JT Lewis, a 19-year-old man from Newtown, Connecticut, is running for state Senate after watching his little brother, Jesse, die in 2012 during the Sandy Hook school shooting after heroically saving the lives of several of his fellow students — actions he believes are worthy of the Presidential Medal of Freedom.
“I’m the brother of a gun violence victim but also running as a Republican,” Lewis told Faithwire over the phone Wednesday. “That uniquely positions me — unlike, I don’t think, anyone else who’s ever been positioned — to bring people together. I have a foot in both camps, you could say.”
In the immediate aftermath of the shooting, when he was just 12 years old, he and his family met with then-President Barack Obama, whom Lewis said broke down in tears learning about Jesse’s heroism. The young candidate has also met with President Donald Trump and Vice President Mike Pence, men he recalled having equally as emotional reactions to his baby brother’s story.
“To see two men on the complete opposite ends of the political spectrum have the same reaction — one that everyone has since we started telling this story almost seven years ago — inspired me,” he said. “There are ways to bridge the political divide. … And that’s by sharing this message that Jesse left.”
Lewis said guns aren’t something he grew up around. Nevertheless, he understands the right to own firearms is a valuable part of the U.S. Constitution “and giving up our rights doesn’t seem very American, very smart.” So it’s important to find bipartisan solutions that protect the Second Amendment while also keeping weapons out of the hands of those who are violent or mentally unstable.
Despite confiscation proposals from Democratic presidential candidates like Beto O’Rourke, Lewis said such policies are just “not possible” due to the vast number of firearms in circulation in the country. As the brother of a gun violence victim, Lewis feels confident he can help find a realistic middle ground.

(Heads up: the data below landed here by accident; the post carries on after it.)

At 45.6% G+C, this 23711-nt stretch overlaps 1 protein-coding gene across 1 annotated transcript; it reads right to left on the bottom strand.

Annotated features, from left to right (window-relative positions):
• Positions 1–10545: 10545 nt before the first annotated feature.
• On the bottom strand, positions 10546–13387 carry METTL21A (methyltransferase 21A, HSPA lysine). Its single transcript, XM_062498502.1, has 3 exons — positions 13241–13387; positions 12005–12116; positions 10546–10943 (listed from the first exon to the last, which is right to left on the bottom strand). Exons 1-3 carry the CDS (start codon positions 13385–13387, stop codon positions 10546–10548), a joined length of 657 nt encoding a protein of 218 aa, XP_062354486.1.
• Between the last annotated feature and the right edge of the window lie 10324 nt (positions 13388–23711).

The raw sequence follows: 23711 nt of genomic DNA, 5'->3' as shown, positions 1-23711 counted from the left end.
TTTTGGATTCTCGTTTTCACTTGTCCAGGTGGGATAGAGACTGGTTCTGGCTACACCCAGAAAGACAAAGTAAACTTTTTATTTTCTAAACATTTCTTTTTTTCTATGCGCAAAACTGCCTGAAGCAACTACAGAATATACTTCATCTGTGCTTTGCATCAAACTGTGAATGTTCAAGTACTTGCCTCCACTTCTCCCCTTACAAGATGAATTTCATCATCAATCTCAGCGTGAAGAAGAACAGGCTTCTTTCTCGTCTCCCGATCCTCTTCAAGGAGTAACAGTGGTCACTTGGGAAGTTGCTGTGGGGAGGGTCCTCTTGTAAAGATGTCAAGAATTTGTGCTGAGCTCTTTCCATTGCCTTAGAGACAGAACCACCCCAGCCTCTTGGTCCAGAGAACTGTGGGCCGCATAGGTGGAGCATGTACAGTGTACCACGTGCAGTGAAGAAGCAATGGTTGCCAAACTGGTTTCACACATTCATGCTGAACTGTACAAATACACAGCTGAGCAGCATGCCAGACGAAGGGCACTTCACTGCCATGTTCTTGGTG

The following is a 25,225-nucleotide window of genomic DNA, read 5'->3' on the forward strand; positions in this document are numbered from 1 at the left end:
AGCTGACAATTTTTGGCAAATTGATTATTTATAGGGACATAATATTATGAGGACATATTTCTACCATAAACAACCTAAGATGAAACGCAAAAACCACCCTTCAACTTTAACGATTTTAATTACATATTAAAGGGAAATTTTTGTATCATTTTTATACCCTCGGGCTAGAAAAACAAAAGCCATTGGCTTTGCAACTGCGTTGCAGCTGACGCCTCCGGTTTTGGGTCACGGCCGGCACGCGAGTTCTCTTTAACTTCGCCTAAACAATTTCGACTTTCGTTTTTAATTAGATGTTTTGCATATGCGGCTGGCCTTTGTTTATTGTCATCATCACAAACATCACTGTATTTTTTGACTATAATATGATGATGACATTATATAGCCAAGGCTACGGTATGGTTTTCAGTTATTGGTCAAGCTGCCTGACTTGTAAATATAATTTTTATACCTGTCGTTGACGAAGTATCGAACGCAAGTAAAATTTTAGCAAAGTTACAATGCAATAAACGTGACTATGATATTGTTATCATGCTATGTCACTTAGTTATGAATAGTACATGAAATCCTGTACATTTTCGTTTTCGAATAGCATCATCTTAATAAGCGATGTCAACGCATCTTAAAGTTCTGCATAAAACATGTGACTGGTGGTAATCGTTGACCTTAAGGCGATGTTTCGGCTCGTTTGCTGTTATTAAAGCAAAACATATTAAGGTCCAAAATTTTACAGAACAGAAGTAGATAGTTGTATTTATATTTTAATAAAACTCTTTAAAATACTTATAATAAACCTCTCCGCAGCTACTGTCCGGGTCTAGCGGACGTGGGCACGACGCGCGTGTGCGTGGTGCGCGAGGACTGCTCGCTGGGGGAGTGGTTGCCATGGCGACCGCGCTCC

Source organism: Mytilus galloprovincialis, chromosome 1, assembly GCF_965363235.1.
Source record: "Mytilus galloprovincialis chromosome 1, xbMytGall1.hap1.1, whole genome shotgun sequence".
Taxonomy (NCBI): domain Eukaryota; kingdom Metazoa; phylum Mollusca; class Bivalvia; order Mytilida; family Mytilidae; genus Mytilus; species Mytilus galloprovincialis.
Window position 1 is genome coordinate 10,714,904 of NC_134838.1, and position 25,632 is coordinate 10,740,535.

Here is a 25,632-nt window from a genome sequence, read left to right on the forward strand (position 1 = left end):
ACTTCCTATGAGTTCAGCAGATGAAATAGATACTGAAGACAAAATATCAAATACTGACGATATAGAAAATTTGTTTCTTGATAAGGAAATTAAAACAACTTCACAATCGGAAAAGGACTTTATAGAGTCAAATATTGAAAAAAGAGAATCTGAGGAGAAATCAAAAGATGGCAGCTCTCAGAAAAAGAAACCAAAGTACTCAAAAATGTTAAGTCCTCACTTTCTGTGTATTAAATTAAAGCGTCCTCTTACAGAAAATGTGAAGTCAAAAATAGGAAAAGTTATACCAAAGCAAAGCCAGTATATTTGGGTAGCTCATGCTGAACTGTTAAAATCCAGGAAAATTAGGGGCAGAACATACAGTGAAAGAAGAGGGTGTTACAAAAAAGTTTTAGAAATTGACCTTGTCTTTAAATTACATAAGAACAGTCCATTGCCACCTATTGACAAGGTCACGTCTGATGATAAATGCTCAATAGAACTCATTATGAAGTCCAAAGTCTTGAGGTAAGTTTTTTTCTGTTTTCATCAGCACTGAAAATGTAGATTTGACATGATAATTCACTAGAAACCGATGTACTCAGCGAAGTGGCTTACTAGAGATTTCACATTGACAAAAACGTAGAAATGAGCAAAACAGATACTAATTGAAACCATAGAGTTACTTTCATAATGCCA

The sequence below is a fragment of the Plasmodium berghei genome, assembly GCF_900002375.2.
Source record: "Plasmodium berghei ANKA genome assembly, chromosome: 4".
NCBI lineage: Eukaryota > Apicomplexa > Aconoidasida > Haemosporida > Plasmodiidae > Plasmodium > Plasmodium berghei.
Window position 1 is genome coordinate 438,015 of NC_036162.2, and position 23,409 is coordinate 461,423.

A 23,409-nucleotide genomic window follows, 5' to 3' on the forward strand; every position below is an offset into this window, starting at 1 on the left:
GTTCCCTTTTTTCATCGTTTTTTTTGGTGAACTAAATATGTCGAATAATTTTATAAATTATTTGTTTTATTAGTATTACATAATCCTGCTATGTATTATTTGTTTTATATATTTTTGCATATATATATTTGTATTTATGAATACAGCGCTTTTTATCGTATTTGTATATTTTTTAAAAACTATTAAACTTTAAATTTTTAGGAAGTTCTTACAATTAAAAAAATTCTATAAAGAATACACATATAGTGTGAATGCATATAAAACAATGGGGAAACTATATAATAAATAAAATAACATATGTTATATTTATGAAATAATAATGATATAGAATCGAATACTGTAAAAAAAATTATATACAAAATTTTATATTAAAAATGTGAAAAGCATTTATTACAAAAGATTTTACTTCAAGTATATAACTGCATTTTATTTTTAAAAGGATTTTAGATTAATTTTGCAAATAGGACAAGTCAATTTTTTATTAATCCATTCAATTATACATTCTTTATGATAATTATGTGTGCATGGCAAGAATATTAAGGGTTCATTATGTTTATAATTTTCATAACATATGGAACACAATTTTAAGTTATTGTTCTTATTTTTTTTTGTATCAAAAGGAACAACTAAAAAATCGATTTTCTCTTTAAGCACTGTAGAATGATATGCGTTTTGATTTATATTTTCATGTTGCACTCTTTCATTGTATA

“We all want to [solve gun violence], we’re just coming at it from different angles,” Lewis said. “Someone needs to sit down and explain that to everyone and try to use the best parts of everyone’s ideas, and I think that’s something I can do.”
Lewis’ little brother plays a big role in his effort to find that common ground. So much so that, during his recent meeting with Pence, the 19-year-old political hopeful suggested Jesse receive the Presidential Medal of Freedom.
The vice president, whom Lewis described as “just amazing,” was “very receptive” to the idea of awarding Jesse the Presidential Medal of Freedom and even mentioned the possibility to Trump.
“Hopefully that works out,” Lewis said, “because I think that’s a great way to honor Jesse and for the country to honor Jesse for his courage and heroic actions.”
To date, Lewis’ tweet about posthumously awarding his little brother the prestigious medal has received more than 10,800 retweets and over 21,800 likes.
“The tweet got two million impressions, the hashtag #HonorJesse was trending on Twitter, which I didn’t even realize,” Lewis said, “so a very powerful response.”
Throughout all of this — from his brother’s horrific murder in 2012 to running for state Senate today — Lewis said his Christian faith has played a “very huge” role in his life, describing himself as “a very strong believer.”
For more information about Lewis or his campaign for state Senate, click here.